USPA Encourages GA to Look Closely at Proposed Change for Airport Design Standards

In this morning’s Federal Register the FAA published a proposed change to AC 150/5300-13, the advisory circular that sets airport design standards for federally-obligated airports. This change, a new Appendix 18, would set a standard for any Parachute Landing Area (PLA) on an obligated airport. In response to that proposed change the USPA has sent a letter to general aviation associations asking that they look closely at this issue.

In that letter the USPA points out that they have been working with FAA Airports (the originator) for the past year and a half on this issue and continues to have deep concern for its burden on skydiving businesses, both present and future.  Although this proposal is part of an overall FAA effort to assist skydive operators with gaining access to federally-obligated airports, a goal the USPA fully supports, they are concerned that this proposed PLA standard is overbearing, and may bring new costs and unnecessary burdens to new and existing skydiving businesses. "We think the proposal will have the effect of moving PLAs to remote corners of airports away from the skydiving business facility, or of keeping skydiving off of airports that don’t have sweeping property lines," said Ed Scott, Executive Director for the USPA. 

Skydivers have been jumping onto airports for over 65 years. In the mid-1970s the FAA defined skydiving as an aeronautical activity, and today there are skydiving businesses on about 100 obligated airports. FAR 105.23(b) simply requires a skydive operator to have airport management approval before jumping onto an airport. Historically, the airport manager and the skydive operator mutually designate a grass area on the airport that meets USPA standards, usually close by the hangar/building to be leased by the operator.  "Skydivers are taught from day one to avoid aircraft and avoid landing on taxiways and runways," said Scott. "Skydiving has proven to be very compatible at even busy airports."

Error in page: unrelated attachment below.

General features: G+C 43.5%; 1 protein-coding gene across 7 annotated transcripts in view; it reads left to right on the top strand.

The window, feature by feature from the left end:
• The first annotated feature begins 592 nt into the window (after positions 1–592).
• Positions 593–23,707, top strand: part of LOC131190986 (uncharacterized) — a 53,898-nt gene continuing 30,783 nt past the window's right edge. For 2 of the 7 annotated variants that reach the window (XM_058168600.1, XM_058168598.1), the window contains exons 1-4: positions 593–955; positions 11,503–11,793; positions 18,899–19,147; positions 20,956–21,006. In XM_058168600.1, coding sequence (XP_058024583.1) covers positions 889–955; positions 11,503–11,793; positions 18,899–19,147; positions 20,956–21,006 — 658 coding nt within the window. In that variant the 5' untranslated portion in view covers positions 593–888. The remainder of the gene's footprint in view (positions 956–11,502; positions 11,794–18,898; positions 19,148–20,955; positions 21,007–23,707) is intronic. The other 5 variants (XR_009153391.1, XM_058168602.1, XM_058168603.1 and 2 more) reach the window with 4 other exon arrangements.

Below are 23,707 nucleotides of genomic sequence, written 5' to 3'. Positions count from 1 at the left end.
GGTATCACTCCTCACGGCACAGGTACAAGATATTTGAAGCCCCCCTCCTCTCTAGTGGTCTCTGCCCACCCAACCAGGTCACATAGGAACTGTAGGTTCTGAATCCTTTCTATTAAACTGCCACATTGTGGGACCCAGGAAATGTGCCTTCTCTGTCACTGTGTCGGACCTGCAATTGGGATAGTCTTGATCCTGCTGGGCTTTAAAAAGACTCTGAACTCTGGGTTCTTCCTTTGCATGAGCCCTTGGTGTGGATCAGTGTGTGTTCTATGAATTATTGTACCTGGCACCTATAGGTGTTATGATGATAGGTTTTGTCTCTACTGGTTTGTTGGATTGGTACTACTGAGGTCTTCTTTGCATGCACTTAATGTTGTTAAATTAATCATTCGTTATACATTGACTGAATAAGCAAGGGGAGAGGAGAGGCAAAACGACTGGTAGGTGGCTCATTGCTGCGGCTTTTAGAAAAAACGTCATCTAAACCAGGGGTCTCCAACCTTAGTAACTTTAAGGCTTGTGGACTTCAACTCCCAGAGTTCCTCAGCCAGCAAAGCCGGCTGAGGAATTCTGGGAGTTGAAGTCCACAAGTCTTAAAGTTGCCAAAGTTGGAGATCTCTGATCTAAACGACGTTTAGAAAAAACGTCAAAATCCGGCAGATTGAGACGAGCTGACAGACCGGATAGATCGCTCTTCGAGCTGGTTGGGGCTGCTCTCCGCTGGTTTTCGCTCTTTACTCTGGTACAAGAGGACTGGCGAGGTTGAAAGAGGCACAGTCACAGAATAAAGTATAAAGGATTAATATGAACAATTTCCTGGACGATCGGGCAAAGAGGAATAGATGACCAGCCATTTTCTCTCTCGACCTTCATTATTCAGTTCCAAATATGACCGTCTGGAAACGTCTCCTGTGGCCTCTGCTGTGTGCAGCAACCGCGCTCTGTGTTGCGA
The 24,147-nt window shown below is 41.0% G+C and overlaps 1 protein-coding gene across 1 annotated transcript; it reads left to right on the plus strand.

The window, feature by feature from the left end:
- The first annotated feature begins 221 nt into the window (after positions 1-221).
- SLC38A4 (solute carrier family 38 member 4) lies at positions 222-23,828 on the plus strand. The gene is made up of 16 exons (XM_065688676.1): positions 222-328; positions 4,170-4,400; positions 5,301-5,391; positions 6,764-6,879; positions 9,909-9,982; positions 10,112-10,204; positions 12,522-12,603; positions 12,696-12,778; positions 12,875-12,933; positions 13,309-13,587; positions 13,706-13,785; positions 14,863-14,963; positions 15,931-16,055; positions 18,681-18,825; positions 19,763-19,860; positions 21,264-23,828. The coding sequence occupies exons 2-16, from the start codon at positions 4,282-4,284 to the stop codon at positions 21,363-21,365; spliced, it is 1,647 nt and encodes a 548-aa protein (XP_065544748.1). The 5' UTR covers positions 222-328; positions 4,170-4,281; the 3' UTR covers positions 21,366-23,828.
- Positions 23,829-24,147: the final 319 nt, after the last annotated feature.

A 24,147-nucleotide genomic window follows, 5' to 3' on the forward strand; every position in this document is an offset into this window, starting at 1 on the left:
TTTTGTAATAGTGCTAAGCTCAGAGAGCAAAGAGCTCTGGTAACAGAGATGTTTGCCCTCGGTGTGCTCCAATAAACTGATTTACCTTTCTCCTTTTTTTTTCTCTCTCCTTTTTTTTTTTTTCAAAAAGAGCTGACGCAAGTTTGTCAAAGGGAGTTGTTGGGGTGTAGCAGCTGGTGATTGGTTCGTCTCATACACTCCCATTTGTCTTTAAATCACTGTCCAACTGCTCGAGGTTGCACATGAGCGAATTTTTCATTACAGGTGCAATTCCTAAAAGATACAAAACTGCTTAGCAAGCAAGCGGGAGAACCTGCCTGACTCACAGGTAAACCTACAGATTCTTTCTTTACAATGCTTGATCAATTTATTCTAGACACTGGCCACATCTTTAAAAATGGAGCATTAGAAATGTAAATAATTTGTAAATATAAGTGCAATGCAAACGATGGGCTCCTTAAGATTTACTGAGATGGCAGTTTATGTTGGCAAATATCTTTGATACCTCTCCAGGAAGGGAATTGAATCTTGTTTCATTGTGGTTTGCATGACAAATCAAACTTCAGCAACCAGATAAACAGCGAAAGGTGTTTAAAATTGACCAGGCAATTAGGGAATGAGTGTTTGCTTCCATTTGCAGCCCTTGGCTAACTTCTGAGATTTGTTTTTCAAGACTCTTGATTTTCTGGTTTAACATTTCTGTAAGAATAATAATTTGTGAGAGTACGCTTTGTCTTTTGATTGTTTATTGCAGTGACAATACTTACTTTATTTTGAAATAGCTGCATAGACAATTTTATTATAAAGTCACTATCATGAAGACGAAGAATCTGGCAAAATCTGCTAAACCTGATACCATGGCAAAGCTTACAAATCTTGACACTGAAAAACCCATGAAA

The FAA now proposes that every PLA on an obligated airport will need FAA approval (in addition to the approval of airport management) and the PLA will have to be reflected on a revised Airport Layout Plan, before skydiving can commence. A buffer distance from the edge of a PLA to the edge of a runway or taxiway must be observed, and the boundaries of the PLA must be marked.  The USPA letter points out that, where before they simply designated a grass area on the airport for landing; now the FAA says that landing area must undergo a new FAA approval process.
Scott says that USPA’s concern is that FAA Airports intends to make this standard retroactive to the 100-plus skydive operators currently on obligated airports. The landing area of many of these operators overlaps a taxiway or an occasional runway. FAA’s proposal will force the PLA to be moved away from the operator’s leasehold, sometimes to a far corner of the airport. This will either force skydivers to walk long distances across the airport to return to the skydive hangar, or force the operator to purchase shuttle vehicles. Either way, says Scott, a remote PLA actually introduces more opportunity for runway/taxiway incursions by skydivers or shuttle vehicles.
Over the past 65 years of skydiving (and an estimated 54 million jumps) there have been zero accidents involving a skydiver hitting an aircraft moving on a taxiway or runway. "At first," says Scott, "FAA Airports said they were proactively trying to ensure that some future skydiver does not impact an aircraft on the ground. Later, FAA Airports produced a report of 27 incidents over 30 years, many of which have no connection an airport or a parachute landing area." FAA Airports has stated that skydivers near taxiways and runways are a hazard, and the PLA standard is necessary to reduce the hazard. 
The USPA letter states that FAA Airports has chosen to ignore the responsibility of all aeronautical users to see-and-avoid, and has now entered the business of trying to separate different segments of aviation on airports. "By the way," said Scott, "FAA Airports has indicated that skydiving is simply the first “non-traditional” aviation segment to get this treatment. They intend to take the same approach to other segments of aviation as well—soaring operators, banner-tow operators, ag operators, ultralights, etc., perhaps even non-radio aircraft (one FAA official based their initiative principally on the fact that “skydivers don’t have radios”)."
"We simply ask that your association look closely at this issue, and speak with us if you have any questions," said Scott.  While the USPA would appreciate having the general aviation industry’s support in opposition to what they refer to as an "airport grab",  they understand that may not be possible. "If not," said Scott, "we would like you’re association to at least withhold your support for the FAA proposal."